Pride. It’s something we come across almost every day of our lives. “Take pride in America!” “Hays High Indian Pride!” “Tiger Pride!” You get the idea. We are told to take pride in things. We take pride in our hard work. We take pride in our children. We take pride in our churches, schools or communities. Pride is all around us – and in many cases it’s celebrated as the appropriate response. Yet pride is listed first in most lists of the Seven Deadly Sins, and being humble – the opposite virtue of pride – is continually held up as the Christian standard throughout Scripture. So is having pride in our school really a sin?
The answer to that question is difficult at best. Being proud of an accomplishment, either collectively or individually is a good thing. We should feel good when something we do goes well. It’s a cause for celebration. Yet biblically speaking, those times of celebration must also include a recognition of the fact that God has allowed the blessing to take place, or that God has given you the talent to complete the task at hand.
That last statement rubs some people the wrong way. They will argue that they have worked hard to get where they are at and that God had nothing to do with it. That’s the sin of pride creeping in. God has created each one of us with certain talents, abilities and gifts. To ignore that fact or to take all of the credit when a job is completed is to cut God out of the picture. Certainly your hard work and dedication are commendable and essential to the win, but ultimately it is God who allows us and blesses us to succeed.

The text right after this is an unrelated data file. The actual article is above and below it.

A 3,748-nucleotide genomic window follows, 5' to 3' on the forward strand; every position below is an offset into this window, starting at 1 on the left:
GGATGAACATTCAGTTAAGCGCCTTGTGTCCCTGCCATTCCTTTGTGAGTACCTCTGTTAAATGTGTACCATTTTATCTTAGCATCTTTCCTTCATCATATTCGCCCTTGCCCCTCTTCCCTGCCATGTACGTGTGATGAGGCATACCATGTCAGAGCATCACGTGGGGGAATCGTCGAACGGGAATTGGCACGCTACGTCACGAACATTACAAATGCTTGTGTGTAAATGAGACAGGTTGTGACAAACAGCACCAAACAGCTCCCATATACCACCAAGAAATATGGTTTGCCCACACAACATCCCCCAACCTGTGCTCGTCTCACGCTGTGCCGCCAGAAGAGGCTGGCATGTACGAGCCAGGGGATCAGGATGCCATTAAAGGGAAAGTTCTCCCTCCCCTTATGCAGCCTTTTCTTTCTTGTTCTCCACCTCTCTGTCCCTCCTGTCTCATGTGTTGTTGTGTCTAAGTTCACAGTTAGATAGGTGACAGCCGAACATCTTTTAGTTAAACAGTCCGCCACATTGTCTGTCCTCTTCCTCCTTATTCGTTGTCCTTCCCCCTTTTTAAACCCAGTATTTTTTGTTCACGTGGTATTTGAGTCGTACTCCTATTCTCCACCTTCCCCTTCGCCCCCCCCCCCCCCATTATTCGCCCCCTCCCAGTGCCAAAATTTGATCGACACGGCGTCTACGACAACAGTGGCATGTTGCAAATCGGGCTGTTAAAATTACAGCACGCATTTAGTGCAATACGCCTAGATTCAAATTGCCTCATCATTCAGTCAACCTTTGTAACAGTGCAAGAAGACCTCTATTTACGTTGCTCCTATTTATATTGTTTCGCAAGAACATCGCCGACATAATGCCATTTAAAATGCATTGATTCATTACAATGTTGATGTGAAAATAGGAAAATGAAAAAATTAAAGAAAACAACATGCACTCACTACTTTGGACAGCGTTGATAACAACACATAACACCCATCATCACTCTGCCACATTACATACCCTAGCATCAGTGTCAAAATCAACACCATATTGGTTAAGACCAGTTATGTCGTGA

Pride is an excessive belief in one’s own abilities that interferes with the individual’s recognition of the grace of God. It is putting someone or something ahead of God’s rightful place at the head of your life. Augustine said it is “the love of one’s own excellence.”
In many ways, pride is the starting point of all of the other sins; it is the sin from which all others arise. We feel that our way is better than God’s, therefore we go against God’s directives. Medieval theologian Thomas Aquinas said, “inordinate self-love is the cause of every sin … the root of pride is found to consist in man not being, in some way, subject to God and His rule.” When we follow our own path as opposed to the path God has laid out, we are usurping God’s rightful place as Lord of our lives. That is pride.
Pride is a universal sin that affects everyone in some way. Counting the cost of pride, President Thomas Jefferson said that, “Pride costs more than hunger, thirst and cold.”
Thomas Merton, a 20th century American author said, “Pride makes us artificial and humility makes us real.”
Josh Billings, an American comedian from the 19th century, said, “One of the best temporary cures for pride and affectation is seasickness; a man who wants to vomit never puts on airs.”
When we see pride rear its ugly head in our lives, our first response needs to be repentance. We need to change our behaviors and our attitude. One quick way to do that is to start recognizing what we have been given by the Lord, and how blessed we actually are. Then turn our moment of pride into a time of thanks for the Lord. A grateful person is not a prideful person. “A proud man is seldom a grateful man, for he never thinks he gets as much as he deserves,” said Henry Ward Beecher, an American pastor.
If we combat arrogance and pride with humility and gratefulness, we will be well on our way to eliminating the sin of pride.
This article originally was published in ONE Magazine’s October 2015 edition: ourecma.com